My comment on the RightWing support for UniversalBasicIncome

Quora Answer : How accurate is it to say that Universal Basic Income is a neoliberal plot to make people poorer?

Oct 30, 2017

UBI is a proposed solution to a plausible and worrying problem : what if technology out-competes human workers so well, that most people are effectively unemployable? This will screw up not only our economy, but the basis of our entire social contract.

What is interesting about UBI is captured by the old joke :

"First they came for the factory jobs, but I was not a factory worker, so I did nothing. Then they came for the white-collar service jobs, but I wasn't a para-legal or a journalist, so it didn't bother me. Finally they came for the computer programmers ... and a whole bunch of Libertarians suddenly discovered Universal Basic Income".

UBI is a "left-wing" proposal that even right-wing Libertarians can kind of see the point of. It's one of the few proposals that's aimed at making people's lives better that actually has fairly broad-based support from both left and right.

BUT ...

The devil is in the details. Support for from the right often conflates UBI with a scheme for unifying targeted benefits within a simple scheme, and asserts that it can be paid for from the efficiencies of greater simplification. In the UK, the "UniversalCredit" debacle, is demonstrating how nonsensical this is. It's a right-wing shibboleth that government systems are full of inefficient bureaucracy, and that if only they could be "fixed", this would unlock pots of extra money. This is simply a myth.

The truth is that government systems are complicated because real life is complicated.

And the corollary of that is that if you take a system of many fine-grained targeted benefits and try to "simplify" it by making fewer, more coarse-grained distinctions, you are either going to pay more to people who don't need it, or less to people who do.

As the right has already cast these projects as money saving schemes, they never choose the first option, and inevitably they become the second. A smoke-screen for a process designed to save money by sneakily removing some targeted benefits from those who need them.

So, yes, a UBI implemented by the same people who've given the UK the botched Universal Credit scheme is likely to be nothing but an excuse for further cuts to welfare spending, perhaps with the galling spectacle of a large chunk of the overall (shrunken) welfare budget transferred upwards to people who don't need it.

That doesn't make the original problem go away. Or some kind of universal salary a bad idea. But it means we need to be careful how we implement it.

I personally think we should get the money elsewhere, by combining UBI with a scheme of pollution permits, auctioned every year to industries (including agriculture) that pump more co2 into the atmosphere or more nitrates into the rivers. Permits will be limited, and auctioned to the highest bidding users. The money received should be equally distributed to all citizens as their share of the world's natural resources which are being consumed.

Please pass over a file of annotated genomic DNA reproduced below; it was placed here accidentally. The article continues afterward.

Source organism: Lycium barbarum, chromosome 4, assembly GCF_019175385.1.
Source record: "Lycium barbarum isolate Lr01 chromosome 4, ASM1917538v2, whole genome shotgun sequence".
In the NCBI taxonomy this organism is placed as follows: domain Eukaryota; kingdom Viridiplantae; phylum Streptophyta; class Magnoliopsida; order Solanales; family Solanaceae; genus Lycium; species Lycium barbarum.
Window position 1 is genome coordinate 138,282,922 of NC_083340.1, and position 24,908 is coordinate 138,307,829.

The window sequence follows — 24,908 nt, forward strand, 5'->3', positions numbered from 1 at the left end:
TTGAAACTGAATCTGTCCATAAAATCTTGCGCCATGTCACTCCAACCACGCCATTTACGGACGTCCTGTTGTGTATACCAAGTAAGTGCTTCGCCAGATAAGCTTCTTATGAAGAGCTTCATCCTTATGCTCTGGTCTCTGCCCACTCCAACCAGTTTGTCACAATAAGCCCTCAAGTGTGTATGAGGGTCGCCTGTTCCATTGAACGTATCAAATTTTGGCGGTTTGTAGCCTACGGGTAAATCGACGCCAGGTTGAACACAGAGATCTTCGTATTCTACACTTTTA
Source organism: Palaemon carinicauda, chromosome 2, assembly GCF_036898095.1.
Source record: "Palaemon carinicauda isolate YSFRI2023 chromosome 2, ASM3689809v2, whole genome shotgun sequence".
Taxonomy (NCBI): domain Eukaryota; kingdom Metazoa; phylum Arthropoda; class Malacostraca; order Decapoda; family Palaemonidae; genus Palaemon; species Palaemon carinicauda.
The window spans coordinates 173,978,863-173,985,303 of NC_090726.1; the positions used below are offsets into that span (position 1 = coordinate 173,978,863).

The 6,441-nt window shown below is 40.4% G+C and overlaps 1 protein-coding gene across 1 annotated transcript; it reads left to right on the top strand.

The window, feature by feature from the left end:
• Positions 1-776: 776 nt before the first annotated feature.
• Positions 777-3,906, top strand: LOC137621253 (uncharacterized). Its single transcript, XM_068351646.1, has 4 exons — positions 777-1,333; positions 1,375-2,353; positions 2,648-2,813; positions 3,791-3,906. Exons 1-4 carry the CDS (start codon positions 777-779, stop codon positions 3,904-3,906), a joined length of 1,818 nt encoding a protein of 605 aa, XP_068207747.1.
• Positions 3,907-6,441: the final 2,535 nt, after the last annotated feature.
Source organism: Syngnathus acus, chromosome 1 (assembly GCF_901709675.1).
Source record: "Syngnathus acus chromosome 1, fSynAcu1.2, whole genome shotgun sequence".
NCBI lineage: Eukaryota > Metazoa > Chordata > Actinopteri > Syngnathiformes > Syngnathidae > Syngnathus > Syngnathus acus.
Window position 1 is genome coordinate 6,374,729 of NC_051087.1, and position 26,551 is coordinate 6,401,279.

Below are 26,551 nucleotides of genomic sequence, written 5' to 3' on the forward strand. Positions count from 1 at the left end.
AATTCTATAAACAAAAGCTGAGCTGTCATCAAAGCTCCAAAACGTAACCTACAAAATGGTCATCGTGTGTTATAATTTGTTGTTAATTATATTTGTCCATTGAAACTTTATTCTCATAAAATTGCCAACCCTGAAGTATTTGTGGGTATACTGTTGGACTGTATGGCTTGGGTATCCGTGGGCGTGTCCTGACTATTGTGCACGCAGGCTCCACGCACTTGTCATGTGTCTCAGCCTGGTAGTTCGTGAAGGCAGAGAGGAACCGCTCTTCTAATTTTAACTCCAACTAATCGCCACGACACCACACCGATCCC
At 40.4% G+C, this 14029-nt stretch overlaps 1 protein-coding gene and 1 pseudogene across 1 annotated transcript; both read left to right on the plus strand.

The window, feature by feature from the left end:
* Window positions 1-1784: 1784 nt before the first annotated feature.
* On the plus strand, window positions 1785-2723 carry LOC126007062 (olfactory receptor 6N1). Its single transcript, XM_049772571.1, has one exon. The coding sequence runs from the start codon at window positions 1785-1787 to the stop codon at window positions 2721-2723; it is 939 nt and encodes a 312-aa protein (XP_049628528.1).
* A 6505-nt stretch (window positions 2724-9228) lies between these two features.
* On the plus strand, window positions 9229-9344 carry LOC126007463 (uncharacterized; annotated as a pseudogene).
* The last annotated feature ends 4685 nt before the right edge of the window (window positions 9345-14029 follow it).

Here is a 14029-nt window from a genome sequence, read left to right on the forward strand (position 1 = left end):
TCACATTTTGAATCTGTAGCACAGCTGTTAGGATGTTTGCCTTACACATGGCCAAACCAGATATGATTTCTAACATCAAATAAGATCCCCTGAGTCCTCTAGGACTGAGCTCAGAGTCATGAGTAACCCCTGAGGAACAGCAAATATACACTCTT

That isn't necessarily the best scheme for UBI, but I think it's a just scheme. Which is part of the justification for having a UBI in the first place. And I think the money will certainly help the needy, while lubricating the economy in general. While the curbs on pollution will have a positive environmental impact.

Even if this is not a scheme you particularly like the sound of, it shows that we can be much more creative in designing a UBI than just assuming it must come out of the existing welfare budget.

Related :

Phil Jones (He / Him)'s answer to Would you support a 90% income tax and a universal basic income?

Phil Jones (He / Him)'s answer to If automation replaces 99% of all jobs, where does the universal basic income get its money from?

Phil Jones (He / Him)'s answer to When is the UK expected to adopt the Universal Basic Income (UBI) scheme?

Quora Answer : What are some right-wing arguments in favour of universal basic income?

Sep 1

Government is inefficient. It might be right for it to provide for people who can't support themselves, but it shouldn't be done through government bureaucracy or government provision of services because these are inefficient and overly expensive ways to do it.

UBI is the form of state support for the population with the minimal of state involvement. Basically the state does nothing but pass out a small amount of money each month and citizens then use that money to provide for themselves in the free market. Under UBI government doesn't even bother to try to evaluate whether someone really deserves an income or not. (Why would expect the state make such an evaluation in a cheap or accurate way anyway?)

So, UBI is the minarchist way for the state to fulfil its responsibilities to avoid its citizens actually starving. Everything else is left to the citizens and the private market and individual initiative.

Just to be clear, I am NOT a right-winger. And I don't agree with the reasoning behind the above argument. Nor do I favour a version of UBI that is intended to eliminate other kinds of state support for those who need it. Nevertheless, I believe that the above is a valid argument for UBI for those who hold those views.

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